Punish the bus companiesThe National Association of Bus Companies announced that as many as 48,000 inter-city, city and village buses will be grounded indefinitely startiing at dawn today. The industry group called the strike in protest of a bill to grant government subsidies to taxies, recognizing them as public transportation. The bill was passed by the Legislation and Judiciary Committee of the National Assembly yesterday after having gone through the Land, Transport and Maritime Affairs Committee last week. Due to the business association’s decision, about 15 million bus users will be exposed to tremendous inconvenience.
The collective action by bus companies is aimed at pressuring the government not to chip away at their subsidies. That cannot be justified no matter what. Stopping bus service at the expense of citizens is against the law. Even if their labor union called for a strike, it would constitute an outright violation of the law on public transportation.
The bus industry, of course, has a right to express its dissatisfaction with the government’s policies or the National Assembly’s legislation when its interests are at stake. In that case, however, it should employ legitimate means, such as delivering their opinion to the legislative or executive branches through normal channels and trying to persuade them to accommodate their demands.
However, if the bus industry decides to pose a direct threat to the welfare of ordinary citizens by taking them hostage, it will richly deserve the public’s denunciation, not to mention administrative restrictions. We hope that the industry comes up with an announcement to withdraw its preposterous action and address the situation as soon as possible.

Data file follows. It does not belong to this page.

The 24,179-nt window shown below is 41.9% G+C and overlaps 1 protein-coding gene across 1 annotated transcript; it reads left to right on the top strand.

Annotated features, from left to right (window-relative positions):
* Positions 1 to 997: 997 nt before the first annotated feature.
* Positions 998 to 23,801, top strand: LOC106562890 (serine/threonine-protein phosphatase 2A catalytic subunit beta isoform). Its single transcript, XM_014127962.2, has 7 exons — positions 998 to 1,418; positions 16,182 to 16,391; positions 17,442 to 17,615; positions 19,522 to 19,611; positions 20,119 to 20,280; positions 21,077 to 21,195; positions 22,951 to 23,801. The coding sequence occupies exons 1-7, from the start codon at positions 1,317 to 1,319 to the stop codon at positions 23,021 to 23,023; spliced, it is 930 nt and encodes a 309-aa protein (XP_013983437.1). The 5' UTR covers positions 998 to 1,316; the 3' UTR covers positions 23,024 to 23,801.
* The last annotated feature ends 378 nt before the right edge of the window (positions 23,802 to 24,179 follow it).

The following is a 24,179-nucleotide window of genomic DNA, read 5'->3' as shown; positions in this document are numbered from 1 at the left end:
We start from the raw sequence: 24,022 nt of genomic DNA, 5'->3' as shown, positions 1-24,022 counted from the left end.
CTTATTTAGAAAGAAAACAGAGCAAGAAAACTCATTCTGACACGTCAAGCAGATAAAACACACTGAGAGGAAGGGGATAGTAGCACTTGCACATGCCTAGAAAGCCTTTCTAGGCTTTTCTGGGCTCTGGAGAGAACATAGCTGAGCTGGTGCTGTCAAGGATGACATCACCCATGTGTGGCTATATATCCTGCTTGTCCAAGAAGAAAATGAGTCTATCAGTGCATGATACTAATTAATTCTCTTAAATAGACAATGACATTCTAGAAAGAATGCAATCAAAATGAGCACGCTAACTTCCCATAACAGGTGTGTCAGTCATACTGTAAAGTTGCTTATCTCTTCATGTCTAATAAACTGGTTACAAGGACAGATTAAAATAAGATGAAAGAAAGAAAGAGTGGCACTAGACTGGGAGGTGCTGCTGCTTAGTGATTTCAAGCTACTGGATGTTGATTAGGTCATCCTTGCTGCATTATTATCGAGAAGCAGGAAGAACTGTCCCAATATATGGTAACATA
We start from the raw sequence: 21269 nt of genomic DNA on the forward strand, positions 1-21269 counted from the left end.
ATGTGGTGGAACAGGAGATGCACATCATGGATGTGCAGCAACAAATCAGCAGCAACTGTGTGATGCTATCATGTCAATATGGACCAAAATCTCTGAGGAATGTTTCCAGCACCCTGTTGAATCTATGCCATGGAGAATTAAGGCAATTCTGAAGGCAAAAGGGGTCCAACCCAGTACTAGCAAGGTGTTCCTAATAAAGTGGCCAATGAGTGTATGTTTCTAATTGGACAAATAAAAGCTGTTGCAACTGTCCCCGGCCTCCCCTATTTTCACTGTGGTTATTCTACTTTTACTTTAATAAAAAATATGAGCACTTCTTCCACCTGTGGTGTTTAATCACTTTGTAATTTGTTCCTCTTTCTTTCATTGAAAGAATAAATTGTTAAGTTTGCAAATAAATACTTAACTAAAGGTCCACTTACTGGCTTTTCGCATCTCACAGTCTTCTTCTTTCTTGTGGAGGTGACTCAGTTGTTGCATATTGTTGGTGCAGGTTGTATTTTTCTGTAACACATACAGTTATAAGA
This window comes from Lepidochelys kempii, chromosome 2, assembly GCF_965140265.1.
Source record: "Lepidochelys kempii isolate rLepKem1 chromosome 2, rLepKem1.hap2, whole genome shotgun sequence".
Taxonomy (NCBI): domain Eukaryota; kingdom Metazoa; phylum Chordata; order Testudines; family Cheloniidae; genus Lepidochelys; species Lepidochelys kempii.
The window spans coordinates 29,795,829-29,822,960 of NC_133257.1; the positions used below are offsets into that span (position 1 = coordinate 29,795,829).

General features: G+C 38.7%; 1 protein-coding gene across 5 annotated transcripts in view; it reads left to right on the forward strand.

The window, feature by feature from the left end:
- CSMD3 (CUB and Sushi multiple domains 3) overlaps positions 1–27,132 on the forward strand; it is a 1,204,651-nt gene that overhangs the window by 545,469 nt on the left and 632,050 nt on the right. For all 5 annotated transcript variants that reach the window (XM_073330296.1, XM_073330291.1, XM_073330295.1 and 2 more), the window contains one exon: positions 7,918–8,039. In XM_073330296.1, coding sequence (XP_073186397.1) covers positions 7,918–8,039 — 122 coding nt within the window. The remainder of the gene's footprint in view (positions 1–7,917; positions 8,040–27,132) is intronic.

In fact, most bus companies in Korea have received a considerable amount of support and benefits from the government for a long time because they provide transportation services in a semi-official system - under the condition that the industry meets its obligation to serve the public need. The industry guidelines also mandate that companies can receive administrative penalties like fines or revocation of licenses or suspension of government subsidies when and if they arbitrarily suspend transportation services. The public transportation authorities must keep them from engaging in unlawful actions like this strike at any cost.
If any bus company joins the strike, the authorities must apply strict standards so it won’t happen again. If the authorities leave the situation unattended, it will also lead to a cascade of collective industrial actions down the road.